• $\begingroup$ @WillO: What "gets contracted" (or, more precisely, what's different in different frames) is the spatial distance (and the temporal distance) between two given events. Not true. Length contraction and time dilation are not analogous in this way. Length contraction is a contraction of the distance between two parallel world lines, not between two events. $\endgroup$
    – user4552
    Commented Jul 17, 2017 at 0:13
  • $\begingroup$ @BenCrowell: Point taken. Obviously, you know all this, but just in case it helps the OP (and others) sort it out: Let $A$ be an event on my worldline. Let $B_1$ and $B_2$ be events on the worldline of a distant star such that $B_i$ is simultaneous with $A$ in frame $F_i$. Then when I switch frames, the "distance from me to the star" changes from the spatial distance $AB_1$ calculated in $F_1$ to the spatial distance $AB_2$ calculated in $F_2$, and the ratio of those distances is what people sometimes call the "distance contraction". (MORE) $\endgroup$
    – WillO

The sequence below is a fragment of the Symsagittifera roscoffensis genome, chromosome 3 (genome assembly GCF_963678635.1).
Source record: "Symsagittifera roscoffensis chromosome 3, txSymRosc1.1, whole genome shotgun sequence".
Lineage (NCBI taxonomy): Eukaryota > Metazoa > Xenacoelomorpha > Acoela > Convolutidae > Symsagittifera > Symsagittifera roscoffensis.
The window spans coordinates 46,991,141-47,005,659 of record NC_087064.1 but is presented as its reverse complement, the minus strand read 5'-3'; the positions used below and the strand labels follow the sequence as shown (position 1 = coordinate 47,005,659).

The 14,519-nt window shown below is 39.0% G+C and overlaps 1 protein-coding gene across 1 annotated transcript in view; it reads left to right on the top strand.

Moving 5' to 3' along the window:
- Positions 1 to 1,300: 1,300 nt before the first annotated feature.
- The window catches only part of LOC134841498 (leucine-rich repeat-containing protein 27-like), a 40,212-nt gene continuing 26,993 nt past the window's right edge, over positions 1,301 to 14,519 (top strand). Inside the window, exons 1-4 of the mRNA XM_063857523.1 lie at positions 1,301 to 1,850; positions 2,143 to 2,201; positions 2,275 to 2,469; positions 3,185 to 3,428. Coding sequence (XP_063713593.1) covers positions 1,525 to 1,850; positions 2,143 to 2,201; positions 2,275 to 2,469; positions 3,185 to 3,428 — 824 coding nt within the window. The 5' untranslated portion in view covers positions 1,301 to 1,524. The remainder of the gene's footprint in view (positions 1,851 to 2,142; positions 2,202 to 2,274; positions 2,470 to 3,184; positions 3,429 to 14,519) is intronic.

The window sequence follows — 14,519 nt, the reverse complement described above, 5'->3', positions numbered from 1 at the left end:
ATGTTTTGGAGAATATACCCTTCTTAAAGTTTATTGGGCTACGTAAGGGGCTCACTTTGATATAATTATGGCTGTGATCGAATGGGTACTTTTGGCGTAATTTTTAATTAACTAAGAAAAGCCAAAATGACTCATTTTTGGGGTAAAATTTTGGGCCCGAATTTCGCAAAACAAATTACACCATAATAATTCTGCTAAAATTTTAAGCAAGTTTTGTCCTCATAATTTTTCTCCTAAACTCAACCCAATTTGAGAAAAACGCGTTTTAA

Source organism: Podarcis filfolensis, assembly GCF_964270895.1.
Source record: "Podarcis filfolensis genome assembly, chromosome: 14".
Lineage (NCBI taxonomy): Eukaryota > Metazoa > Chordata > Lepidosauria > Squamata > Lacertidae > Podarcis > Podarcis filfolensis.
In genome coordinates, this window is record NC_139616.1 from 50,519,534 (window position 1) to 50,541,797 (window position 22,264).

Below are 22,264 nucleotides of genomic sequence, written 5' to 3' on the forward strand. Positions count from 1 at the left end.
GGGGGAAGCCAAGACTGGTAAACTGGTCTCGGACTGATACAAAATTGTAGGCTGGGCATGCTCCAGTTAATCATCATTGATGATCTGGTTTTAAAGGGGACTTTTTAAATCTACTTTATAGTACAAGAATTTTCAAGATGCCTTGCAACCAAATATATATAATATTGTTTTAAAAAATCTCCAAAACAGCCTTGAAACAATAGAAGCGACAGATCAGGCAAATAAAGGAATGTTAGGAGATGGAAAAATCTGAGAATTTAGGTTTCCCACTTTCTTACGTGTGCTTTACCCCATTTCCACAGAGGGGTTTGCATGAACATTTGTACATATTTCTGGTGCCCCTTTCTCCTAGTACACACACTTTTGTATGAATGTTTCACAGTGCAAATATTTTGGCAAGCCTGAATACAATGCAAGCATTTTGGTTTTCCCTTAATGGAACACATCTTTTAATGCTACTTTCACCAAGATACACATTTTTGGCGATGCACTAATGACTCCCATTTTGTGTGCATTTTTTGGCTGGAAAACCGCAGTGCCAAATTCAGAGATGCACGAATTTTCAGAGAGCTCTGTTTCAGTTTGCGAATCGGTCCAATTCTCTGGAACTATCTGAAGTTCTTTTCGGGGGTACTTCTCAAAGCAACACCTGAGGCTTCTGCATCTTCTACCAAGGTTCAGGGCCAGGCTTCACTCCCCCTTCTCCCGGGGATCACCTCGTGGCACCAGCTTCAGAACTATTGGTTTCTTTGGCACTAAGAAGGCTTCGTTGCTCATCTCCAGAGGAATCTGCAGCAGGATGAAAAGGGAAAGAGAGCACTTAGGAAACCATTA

Commented Jul 17, 2017 at 0:26

4 Answers 4


Not being able to comment, please take this as one, not as an answer.

I think you are forgetting the point that there is NO absolute space or time, so thinking protons get contracted is wrong in another way, because to you, everything looks normal.

So if there are 10 different people, each in their own reference frame due to different velocities, everyone one of them thinks he/she is perfectly normal, and it's the other nine that have contraction "issues".

In your title question, you ask do both space and length get contracted? You are worrying about nothing really here. Think about how we measure space, we do it with a ruler. So if the ruler contracts, space is judged to contract, again not to you, but to the other guys.

So far, so good, assuming that you are normal and everyone else is lenght contraction and time dilated, but in SR, you need to reconcile your measurements with everyone else.

This is where the Lorentz Transformation balances the books.


Length contraction is simply the the spatial effect of the Lorentz transformation, the fundamental transformation between the space and time co-ordinates measured by two relatively moving, inertial observers in flat spacetime. It applies to any length, whether the space concerned be occupied by protons, elephants, boiled eggs or no matter at all.